10

I don't think you should be disabling modules like that and still call it responsive design. Part of the point with responsive is that it will respond to changes of viewport and not just that it prints out a different layout for different screen sizes.

Depending on the example screen sizes it's possible that a tablet in portrait mode will cause the module to not load but then that same tablet might need that content once in landscape mode.

  • 3
    While that's true, it's not really effective in practice. Meaning an iPhone user will never have a screen resolution of 1440x900, nor will they even have the ability to resize their viewport. Responsive design where people are like "ooh look how things change as I resize my browser window" is really only effective for designers wanting to show off. In practice, it's perfectly fine to take the approach of shutting off modules and changing output for different screen sizes. – Don Gilbert Apr 23 '14 at 20:21
  • 3
    @Don Sorry it's simply not responsive design then, and there are plenty of people on desktop that take advantage of the resizing features when working in windows. Responsive design responds to viewport changes not whether its from a certain device or not. – Spunkie Apr 23 '14 at 20:25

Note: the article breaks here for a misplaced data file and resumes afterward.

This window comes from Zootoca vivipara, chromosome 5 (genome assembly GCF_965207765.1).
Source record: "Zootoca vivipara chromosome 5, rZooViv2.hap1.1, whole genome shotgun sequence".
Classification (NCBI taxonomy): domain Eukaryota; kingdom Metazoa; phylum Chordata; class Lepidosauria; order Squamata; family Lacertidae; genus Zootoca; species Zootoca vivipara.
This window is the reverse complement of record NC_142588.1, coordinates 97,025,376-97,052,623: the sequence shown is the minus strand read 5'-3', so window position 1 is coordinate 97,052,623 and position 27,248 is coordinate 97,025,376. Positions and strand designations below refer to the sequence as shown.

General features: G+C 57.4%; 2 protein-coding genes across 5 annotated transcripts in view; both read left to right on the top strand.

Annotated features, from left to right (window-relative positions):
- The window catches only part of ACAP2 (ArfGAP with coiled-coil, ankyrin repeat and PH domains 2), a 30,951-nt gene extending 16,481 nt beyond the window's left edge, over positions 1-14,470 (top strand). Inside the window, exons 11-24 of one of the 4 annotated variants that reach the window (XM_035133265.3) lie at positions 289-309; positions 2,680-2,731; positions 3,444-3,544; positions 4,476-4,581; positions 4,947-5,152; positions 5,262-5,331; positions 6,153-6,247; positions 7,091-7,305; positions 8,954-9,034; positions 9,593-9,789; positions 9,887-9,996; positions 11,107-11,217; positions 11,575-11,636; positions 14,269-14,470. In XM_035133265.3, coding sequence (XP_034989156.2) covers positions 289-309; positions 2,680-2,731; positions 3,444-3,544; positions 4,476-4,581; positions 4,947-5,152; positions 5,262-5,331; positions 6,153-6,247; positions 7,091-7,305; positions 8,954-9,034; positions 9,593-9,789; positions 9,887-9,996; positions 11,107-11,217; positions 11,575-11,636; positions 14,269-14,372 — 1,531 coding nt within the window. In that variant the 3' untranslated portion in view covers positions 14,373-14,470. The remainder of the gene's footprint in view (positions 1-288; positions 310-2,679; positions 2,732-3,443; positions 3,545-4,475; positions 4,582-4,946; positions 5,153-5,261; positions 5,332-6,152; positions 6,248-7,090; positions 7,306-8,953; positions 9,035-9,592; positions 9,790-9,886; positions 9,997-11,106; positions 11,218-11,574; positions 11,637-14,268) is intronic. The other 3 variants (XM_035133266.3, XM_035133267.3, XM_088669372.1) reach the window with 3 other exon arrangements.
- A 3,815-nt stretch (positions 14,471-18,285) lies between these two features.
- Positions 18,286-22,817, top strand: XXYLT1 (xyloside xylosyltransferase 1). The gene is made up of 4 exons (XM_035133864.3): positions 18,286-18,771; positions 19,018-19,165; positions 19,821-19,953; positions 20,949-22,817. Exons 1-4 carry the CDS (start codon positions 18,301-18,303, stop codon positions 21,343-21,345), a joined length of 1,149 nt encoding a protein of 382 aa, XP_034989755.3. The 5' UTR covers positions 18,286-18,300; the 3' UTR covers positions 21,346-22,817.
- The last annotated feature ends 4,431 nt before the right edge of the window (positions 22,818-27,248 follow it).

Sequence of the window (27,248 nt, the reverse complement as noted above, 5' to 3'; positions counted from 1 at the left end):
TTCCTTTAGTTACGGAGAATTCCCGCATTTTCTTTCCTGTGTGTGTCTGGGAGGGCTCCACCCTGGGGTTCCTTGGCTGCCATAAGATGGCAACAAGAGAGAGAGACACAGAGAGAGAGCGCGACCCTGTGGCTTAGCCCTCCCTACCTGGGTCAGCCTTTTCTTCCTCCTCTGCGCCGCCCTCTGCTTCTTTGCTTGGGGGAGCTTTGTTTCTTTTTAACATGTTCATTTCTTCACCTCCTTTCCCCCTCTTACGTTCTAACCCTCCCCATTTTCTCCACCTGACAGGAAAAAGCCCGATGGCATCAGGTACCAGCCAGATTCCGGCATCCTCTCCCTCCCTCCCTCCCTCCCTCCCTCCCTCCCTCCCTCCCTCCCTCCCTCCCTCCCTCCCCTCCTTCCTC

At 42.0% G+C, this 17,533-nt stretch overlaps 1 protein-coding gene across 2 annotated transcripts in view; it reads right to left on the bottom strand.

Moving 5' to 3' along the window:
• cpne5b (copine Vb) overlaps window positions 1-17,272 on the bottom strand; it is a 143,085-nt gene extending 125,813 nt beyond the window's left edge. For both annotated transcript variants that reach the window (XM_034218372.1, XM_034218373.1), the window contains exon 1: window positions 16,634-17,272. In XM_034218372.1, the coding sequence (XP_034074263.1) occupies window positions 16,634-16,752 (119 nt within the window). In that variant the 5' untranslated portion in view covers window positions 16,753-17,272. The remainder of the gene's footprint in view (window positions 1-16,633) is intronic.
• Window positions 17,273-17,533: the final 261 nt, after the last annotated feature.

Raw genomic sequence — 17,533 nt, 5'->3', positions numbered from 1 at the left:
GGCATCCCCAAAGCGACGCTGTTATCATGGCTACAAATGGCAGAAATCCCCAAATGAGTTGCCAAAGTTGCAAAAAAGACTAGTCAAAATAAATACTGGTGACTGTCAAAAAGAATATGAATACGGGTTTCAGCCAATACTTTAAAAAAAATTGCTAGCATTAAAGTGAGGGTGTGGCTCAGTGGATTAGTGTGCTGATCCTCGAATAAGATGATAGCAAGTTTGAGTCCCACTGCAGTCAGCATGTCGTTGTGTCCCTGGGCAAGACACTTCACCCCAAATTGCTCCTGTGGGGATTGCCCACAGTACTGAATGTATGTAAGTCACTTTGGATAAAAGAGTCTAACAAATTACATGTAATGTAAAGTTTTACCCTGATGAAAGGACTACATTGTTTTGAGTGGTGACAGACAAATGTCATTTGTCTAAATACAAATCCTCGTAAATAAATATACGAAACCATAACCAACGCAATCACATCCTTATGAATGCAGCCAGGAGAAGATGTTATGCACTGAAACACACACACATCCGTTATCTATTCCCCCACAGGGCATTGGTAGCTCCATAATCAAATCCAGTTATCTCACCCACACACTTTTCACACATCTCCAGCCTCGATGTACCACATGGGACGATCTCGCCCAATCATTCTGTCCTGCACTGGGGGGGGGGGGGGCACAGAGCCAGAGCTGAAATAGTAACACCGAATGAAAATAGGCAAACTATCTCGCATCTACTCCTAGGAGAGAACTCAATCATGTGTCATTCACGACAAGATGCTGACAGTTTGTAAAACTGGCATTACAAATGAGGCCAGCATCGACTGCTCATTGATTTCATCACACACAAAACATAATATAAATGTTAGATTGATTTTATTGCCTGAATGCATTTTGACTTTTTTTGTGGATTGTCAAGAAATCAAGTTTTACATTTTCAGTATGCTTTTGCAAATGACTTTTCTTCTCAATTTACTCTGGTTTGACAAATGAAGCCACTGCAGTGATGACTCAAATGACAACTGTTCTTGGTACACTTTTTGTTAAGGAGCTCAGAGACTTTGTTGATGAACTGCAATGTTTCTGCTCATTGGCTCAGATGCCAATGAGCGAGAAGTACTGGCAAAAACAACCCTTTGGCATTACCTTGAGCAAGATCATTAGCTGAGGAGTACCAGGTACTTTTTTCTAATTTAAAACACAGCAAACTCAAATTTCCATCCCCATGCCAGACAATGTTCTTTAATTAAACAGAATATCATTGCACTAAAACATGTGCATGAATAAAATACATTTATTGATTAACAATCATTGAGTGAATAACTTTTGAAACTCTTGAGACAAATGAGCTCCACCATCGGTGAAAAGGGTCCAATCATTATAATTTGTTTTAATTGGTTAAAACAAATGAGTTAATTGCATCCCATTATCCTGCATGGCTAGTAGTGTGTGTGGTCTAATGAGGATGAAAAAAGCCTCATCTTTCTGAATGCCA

• 2
    I agree. But I disagree with the goals of "responsive design". As I said, it was dreamt up by designers to show off. They forget the fact that iPhone's will never have a huge resolution. tl;dr - Responsive design does not matter on mobile devices. I'd rather save network bandwidth than have "pure responsive design". – Don Gilbert Apr 23 '14 at 20:30
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    @DonGilbert and at Spunkie - IMO - both of you are right. The 'strict' definition of Responsive Web Design does not include modifying 'content' - I will edit the question to include RWD/AWD - Responsive Web Design and Adaptive Web Delivery en.wikipedia.org/wiki/Responsive_web_design – NivF007 Apr 23 '14 at 21:09
8

This is a JS class i made some time ago that could use javascript to detect viewports, it has never been put through rigorous testing but works.